Any business that hopes to thrive in today’s marketplace needs the flexibility to adapt to changing trends in taste and technology, and this is no different for firms in the halal industry, despite its being based on well-established traditions and practices.
Skillful implementation of modern practices such as assurance management, internal auditing and governance are just as important to the success of halal businesses as they are to auto manufacturers or apparel makers. Considering the massive growth predicted in the market for halal food and beverages in the coming years, there is much to be gained from securing a well-trained workforce and having leaders who are well-versed in the cutting edge of best practices.
To help companies meet their goals and satisfy their customers, the Halal Development Corp. (HDC) has developed a series of training programs aimed at fostering a new generation of professionals who possess deep knowledge of halal practices and Muslim-friendly hospitality, as well as of the latest methods in business management.
The courses include short introductory programs on halal fundamentals, aimed at professionals just starting out in the industry, as well as established firms that have not previously offered halal products or services, but are seeking to claim a slice of the growing halal market. One of these is Halal Industry Fundamentals, which provides an overview of halal concepts and processes that will give participants a solid footing to explore more specialized areas. Another of the shorter courses is the Malaysia Halal Certification for food and food services, which aims to convey practical knowledge and skills that can be put to work right away, allowing people to secure quality jobs.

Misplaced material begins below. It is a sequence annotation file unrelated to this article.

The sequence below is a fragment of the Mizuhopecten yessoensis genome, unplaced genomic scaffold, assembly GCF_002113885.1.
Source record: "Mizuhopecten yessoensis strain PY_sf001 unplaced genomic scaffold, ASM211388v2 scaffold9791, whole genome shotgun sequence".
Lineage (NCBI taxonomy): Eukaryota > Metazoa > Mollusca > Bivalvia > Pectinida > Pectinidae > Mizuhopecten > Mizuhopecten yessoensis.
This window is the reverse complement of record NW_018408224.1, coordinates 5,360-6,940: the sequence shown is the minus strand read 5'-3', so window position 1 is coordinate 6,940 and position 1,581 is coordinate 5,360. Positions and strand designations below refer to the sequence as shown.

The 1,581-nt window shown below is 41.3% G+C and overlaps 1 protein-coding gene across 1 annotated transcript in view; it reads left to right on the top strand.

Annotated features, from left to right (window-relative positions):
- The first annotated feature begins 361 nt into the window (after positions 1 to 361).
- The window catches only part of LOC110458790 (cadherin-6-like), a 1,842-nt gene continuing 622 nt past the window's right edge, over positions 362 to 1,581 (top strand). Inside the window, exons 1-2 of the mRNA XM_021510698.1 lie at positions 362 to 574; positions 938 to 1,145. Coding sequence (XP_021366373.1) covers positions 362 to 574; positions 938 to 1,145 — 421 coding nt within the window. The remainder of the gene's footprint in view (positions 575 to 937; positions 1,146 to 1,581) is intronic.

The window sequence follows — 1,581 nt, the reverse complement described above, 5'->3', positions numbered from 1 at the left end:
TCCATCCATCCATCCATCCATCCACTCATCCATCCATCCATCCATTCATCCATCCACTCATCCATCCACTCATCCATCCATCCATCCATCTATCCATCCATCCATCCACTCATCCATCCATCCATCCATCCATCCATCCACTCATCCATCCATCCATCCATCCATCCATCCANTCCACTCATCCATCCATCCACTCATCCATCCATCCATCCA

While courses such as the above will help build a larger and stronger professional foundation for the halal industry, global corporations need leaders with a deep understanding of how to integrate halal practices with the requirements of modern business. One- or two-day courses are not enough to establish this level of professionalism. To train the leaders that will take the halal industry into the future, HDC offers longer, in-depth courses. These include the 10-day Certified Halal Executive Programme and the 11-day Certified Halal Internal Auditing Programme.
Industry-focused programs of two or three days are also available in specific fields. In addition to a food services course, there are also sessions on how to implement and maintain halal standards in logistics, pharmaceuticals and hospitality. The course on hospitality, for instance, helps companies understand how to create Muslim-friendly environments in terms of dress, diet and behavior.
HDC courses are held at a dedicated training center located in Petaling Jaya, only a short drive from downtown Kuala Lumpur, while two of the introductory courses can be taken online. Customized, on-site courses can also be arranged to suit the particular needs of a business or industry. A number of companies from around the world have had their employees take the HDC courses — this includes food and seasoning maker Ajinomoto Co., which has over 500 employees who have taken the Halal Industry Fundamentals course.
The Arabic word halal means “lawful” or “permissible” in English. As such, the foundation of halal is knowledge, which is available to anyone who dedicates the time and energy to learn, regardless of upbringing, cultural background or whether they are Muslim or not. This knowledge can then be applied to businesses to create products and services that meet the needs of Muslim consumers, while giving them the peace of mind that they are maintaining their religious tenets. HDC’s courses are designed to allow workers and businesses to take part in the rapidly growing halal market with confidence and creativity.